Here the displacement is applied in all six dof i.e., Three translations (123) and three rotations (456) are constrained as shown in Fig.6.
The load obtained from calculation is applied on lug uniformly as shown inFig.6. Because the impact load, when nose landing gear touches the ground is transferred to the lug through oleo strut.
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Then analysis is done with suitable outputs which produces .bdf file containing all input information.
The material properties like material, thickness, orientation etc., are defined. And loads and boundary conditions are applied. Then .bdf file is generated. .bdf file contains detailed inputs of problem.
With help of Nastran solver the .bdf file is solved, which generates .xdb file which contains solution to the problem. Then results are read using the post-processor Patran software.
Vertical load for material Fe E 400
Then the results are plotted for stress contour is plotted for vertical loads shown in Fig.7 (left) below.
Here the stress in the model is found to be 369.837MPa (37.7kg=mm2) which is less than the yield strength of material 400MPa. Thus the design is safe.
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The deformation contour is plotted as shown in Fig. 7 (Right) below.
The deformation is found to be 12.4mm which is in allowable limit 25mm. thus design is safe.
Drag load for material Fe E 400
Now stress and deformation contour for drag load is checked. Drag load is nothing but the horizontal or transverse load.
The stress contour for drag load is plotted as shown in Fig.8 (left) below. The stress developed in model due to drag load is 73.97MPa (7.54kg=mm2), which is much less than the yield strength of material 400MPa.
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The Deformation contour for drag load is plotted as shown in Fig.7 (right).
The deformation of lug is found to be 4.65×10 -2mm which is much less and in allowable limit 25mm. Thus the design is safe.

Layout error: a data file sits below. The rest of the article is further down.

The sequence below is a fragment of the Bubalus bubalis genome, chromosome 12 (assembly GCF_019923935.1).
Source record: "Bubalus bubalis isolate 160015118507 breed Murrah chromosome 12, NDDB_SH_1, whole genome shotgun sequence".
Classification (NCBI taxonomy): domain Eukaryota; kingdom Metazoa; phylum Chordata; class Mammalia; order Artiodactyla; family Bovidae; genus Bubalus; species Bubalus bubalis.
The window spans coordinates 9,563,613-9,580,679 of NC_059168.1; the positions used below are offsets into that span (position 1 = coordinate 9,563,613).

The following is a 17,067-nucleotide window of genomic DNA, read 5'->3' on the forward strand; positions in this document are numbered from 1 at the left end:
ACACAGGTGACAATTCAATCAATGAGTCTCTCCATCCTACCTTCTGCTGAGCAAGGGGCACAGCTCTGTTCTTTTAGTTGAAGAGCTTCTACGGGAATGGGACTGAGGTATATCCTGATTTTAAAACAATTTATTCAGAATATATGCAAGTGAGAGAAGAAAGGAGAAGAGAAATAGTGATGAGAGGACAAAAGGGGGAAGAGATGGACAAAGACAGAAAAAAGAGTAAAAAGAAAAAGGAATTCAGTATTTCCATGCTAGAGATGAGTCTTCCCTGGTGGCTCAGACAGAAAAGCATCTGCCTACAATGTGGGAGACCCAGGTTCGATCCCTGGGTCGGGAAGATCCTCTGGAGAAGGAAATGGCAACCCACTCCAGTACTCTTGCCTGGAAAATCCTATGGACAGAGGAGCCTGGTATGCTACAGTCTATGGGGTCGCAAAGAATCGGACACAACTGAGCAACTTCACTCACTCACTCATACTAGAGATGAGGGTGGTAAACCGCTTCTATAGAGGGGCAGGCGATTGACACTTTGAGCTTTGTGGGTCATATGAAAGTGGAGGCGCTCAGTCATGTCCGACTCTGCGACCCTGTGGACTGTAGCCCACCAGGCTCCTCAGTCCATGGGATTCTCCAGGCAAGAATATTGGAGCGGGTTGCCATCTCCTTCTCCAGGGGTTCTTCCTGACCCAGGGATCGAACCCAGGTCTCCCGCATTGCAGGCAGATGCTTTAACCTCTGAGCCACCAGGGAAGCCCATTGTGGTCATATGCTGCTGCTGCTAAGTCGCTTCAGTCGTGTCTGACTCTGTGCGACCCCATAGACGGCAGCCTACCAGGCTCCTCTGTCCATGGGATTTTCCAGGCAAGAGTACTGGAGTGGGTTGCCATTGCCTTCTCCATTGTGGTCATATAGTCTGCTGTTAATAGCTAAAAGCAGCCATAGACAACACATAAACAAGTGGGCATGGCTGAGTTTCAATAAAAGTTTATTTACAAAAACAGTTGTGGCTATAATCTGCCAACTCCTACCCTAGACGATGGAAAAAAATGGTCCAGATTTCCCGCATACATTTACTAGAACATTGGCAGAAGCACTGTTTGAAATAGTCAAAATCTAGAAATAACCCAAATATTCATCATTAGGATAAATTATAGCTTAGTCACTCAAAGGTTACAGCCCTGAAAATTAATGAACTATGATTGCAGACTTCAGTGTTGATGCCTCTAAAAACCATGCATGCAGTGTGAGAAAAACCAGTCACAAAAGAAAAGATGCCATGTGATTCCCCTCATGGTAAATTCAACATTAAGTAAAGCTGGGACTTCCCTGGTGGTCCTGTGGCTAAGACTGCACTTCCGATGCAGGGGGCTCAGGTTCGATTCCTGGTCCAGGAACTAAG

Vertical load for material AL T6 7075
Then the results are plotted for stress contour is plotted for vertical load as shown in Fig.9 (left) below.
Here the stress in the model is found to be 430.66MPa (43.9kg/mm2) which is less than the yield strength of material 503MPa. Thus the design is safe. The maximum stress is developed in clevis as shown in Fig.9 (left).
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The deformation contour is plotted as shown in Fig.9 (right) below.
The deformation is found to be 12.6mm which is in allowable limit 28mm.Thus design is safe.
Drag load for material AL T6 7075
Now stress and deformation for drag load is checked.
Stress contour for drag load of AL T6 7075 as shown in Fig.10 (left) below. The stress developed in model due to drag load is 81.325MPa (8.29kg/mm2), which is much less than the yield strength of material 503MPa.
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The deformation contour for drag load is plotted as shown in Fig.10 (right) below.
The deformation of lug is found to be 4.60x102 mm which is much less and in allowable limit 28mm. Thus the design is safe.

FATIGUE DESIGN OF THE LUG JOINT

Miner’s rule or the Palmgren-Miner linear damage hypothesis, states that where there are k different stress magnitudes in a spectrum, Si (1≤ I ≤ k), each contributing ni (Si) cycles, then if σi(Si) is the number of cycles to failure of a constant stress reversal Si, failure occurs when:
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C is experimentally found to be between 0.7 and 2.2. Usually for design purposes, C is assumed to be 1. This can be thought of as assessing what pro-portion of life is consumed by stress reversal at each magnitude then forming a linear combination of their aggregate.